Lit & Links

A selection to help us open our eyes

‘Workin on it

Old Growth Forest Survey of Eastern Niagara Peninsula Phase 2/ Final Report
By Bruce Kershner Project of Bert Miller Nature Club. Final Report to Trillium Foundation, October 2004, Native Tree Society Special Publication Series: Report #13. Very relevant to NS right now, e.g., provides “Visual Categories of Old Growth”, “Old Growth Bark (“Antique Bark”)”, “Indicators that a Site May Not Be Old Growth”, “Pit and Mound Shapes on the Forest Floor”

External Characteristics of Old Trees in the Eastern Deciduous Forest
Neil Pederson Natural Areas Journal 30(4), (1 Oct 2010).
“Six common external characteristics of old angiosperm trees include: (1) smooth or “balding” bark; (2) low stem taper; (3) high stem sinuosity; (4) crowns comprised of few, large-diameter, twisting limbs; (5) low crown volume; and (6) a low ratio of leaf area to trunk volume. ”

New Estimates of Massachusetts Old-growth Forests: Useful Data for Regional Conservation and Forest Reserve Planning
Anthony W. D’Amato et al. 2006 NORTHEASTERN NATURALIST 13(4):495–506
“We estimate that the total area of old-growth in the state is 453 ha, in 33
stands that range from 1.2 to 80.9 ha in size…Several criteria were applied in the field to help identify old-growth forests: 1) the absence of any evidence of past land-use (e.g., cut stumps, stone walls or structures, numerous multiple-stemmed trees); 2) the presence of at least 5 old trees (> 225 years old; indicating establishment prior to European settlement in these locations  and exceeding 50% of the maximum longevity for species commonly encountered ) per hectare in the forest overstory as determined through the collection of increment core samples; and 3) the existence of forest structural characteristics that are often indicative of old-growth condition, such as pit and mounds, large snags, gnarled tree crowns, and the accumulation of large volumes of coarse woody debris.”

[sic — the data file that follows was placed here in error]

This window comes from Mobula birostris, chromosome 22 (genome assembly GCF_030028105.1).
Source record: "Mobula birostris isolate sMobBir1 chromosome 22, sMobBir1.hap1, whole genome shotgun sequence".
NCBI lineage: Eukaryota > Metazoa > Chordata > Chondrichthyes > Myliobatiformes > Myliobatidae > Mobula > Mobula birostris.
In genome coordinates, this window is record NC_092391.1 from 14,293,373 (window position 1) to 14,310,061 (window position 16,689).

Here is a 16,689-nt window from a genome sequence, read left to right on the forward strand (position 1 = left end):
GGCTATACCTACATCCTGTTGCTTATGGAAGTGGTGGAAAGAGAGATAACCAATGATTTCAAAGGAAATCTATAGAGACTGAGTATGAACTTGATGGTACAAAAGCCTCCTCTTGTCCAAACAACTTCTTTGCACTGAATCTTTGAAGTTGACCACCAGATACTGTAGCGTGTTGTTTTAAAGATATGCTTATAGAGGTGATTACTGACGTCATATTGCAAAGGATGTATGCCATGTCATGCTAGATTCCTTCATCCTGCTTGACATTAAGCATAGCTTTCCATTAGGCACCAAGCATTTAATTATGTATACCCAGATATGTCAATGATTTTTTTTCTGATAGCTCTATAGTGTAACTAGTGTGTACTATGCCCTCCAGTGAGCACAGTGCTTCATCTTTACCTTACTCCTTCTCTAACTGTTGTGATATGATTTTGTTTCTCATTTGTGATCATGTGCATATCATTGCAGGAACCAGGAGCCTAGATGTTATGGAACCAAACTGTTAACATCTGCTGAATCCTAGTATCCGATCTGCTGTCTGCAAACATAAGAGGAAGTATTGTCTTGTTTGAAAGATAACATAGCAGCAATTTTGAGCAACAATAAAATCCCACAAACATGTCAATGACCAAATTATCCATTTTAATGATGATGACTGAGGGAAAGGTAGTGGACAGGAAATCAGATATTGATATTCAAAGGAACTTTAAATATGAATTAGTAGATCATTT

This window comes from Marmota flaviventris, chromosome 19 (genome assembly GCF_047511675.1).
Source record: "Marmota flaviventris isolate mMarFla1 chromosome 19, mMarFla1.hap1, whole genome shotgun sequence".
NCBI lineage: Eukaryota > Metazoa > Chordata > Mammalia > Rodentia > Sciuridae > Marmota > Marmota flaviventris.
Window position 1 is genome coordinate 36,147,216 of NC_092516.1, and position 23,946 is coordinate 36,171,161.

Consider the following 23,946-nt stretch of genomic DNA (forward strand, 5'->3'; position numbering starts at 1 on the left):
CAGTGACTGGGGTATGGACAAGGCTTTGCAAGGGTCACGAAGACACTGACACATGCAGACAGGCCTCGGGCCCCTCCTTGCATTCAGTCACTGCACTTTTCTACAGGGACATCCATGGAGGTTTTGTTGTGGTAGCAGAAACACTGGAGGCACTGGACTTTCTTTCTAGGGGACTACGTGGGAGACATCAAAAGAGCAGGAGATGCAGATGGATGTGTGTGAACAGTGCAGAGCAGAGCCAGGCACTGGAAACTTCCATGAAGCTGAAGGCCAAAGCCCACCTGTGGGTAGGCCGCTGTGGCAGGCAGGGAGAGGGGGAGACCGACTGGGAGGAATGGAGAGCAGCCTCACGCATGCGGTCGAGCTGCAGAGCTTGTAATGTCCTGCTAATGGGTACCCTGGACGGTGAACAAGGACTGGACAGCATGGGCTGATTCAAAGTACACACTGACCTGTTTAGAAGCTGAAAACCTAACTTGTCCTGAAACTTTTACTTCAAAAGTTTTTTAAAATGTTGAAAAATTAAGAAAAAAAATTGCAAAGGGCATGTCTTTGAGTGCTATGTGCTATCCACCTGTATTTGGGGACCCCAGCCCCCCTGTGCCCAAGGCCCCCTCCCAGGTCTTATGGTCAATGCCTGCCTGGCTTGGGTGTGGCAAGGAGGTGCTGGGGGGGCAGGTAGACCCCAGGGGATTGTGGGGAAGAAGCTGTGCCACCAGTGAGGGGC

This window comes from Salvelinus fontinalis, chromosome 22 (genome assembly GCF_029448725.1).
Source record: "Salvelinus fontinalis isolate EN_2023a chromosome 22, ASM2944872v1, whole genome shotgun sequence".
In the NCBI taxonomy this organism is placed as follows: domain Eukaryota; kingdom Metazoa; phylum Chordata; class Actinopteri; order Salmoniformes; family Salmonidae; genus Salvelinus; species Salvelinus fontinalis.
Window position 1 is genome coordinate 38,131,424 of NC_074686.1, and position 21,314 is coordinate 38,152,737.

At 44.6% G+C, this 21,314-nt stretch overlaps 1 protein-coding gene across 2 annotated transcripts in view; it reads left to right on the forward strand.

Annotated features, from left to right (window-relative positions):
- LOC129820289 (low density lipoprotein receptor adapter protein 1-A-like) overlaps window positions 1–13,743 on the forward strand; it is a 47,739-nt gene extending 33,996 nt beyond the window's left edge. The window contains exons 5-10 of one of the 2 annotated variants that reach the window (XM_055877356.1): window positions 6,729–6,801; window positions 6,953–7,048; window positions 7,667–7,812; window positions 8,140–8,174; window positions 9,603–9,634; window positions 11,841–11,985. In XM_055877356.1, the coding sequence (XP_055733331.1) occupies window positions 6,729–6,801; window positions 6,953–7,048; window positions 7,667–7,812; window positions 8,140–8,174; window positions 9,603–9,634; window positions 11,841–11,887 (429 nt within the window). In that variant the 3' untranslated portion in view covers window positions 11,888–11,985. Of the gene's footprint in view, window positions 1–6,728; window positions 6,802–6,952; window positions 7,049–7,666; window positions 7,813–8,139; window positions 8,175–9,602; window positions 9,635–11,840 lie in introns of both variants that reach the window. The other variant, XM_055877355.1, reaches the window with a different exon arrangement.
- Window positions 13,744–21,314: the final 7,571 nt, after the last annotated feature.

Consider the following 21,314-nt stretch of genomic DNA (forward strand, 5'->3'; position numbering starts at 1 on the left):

FOREST MANAGEMENT GUIDELINES TO PROTECT NATIVE BIODIVERSITY IN THEGREATER FUNDY ECOSYSTEM Second Edition
Greater Fundy Ecosystem Research Group Editors: Matthew Betts and Graham Forbes, 127 pages. Comprehensive. “The goal of this document is to provide a vision for forest management based on ecological processes.” Chapter 2: Amount of Mature Forest at the Landscape Scale by MG Betts et al. is particularly pertinent to “What is Old Growth?”

Old-Growth Forests: Back to the Future?
Post by Joe Rankin on Forest for Maine’s Future, Jan 29, 2019. An informative review of “Ecology and Recovery of Eastern Old-Growth Forests” published in 2018 by Island Press, edited by Andrew M. Barton, a professor of ecology at the University of Maine at Farmington, and William S. Keeton, a professor of forest ecology and forestry at the University of Vermont. Thx to BW for this one

If an Old Growth stand in Nova Scotia blows down, is it still Old Growth?
Post, Feb 4, 2019. “My answer, Yes, if the blowdown is not removed (e.g. as a salvage harvest)”

Annapolis County residents want ‘Old Growth’ Corbett Lake Crown forest left alone
Lawrence Powell in Annapolis Co. Spectator, Apr 30, 2019. “Biologist Bob Bancroft toured Crown forest at Corbett Lake April 28 and described it as intact and unique. He said a fraction of one per cent of forests in Nova Scotia are as complete with species and ground cover as the woods south of Bridgetown on the Neaves Road”

Regeneration responses to management for old-growth characteristics in northern hardwood-conifer forests
Gottesman, Aviva Joy,(2017). Graduate College Dissertations and Theses.
https://scholarworks.uvm.edu/graddis/681


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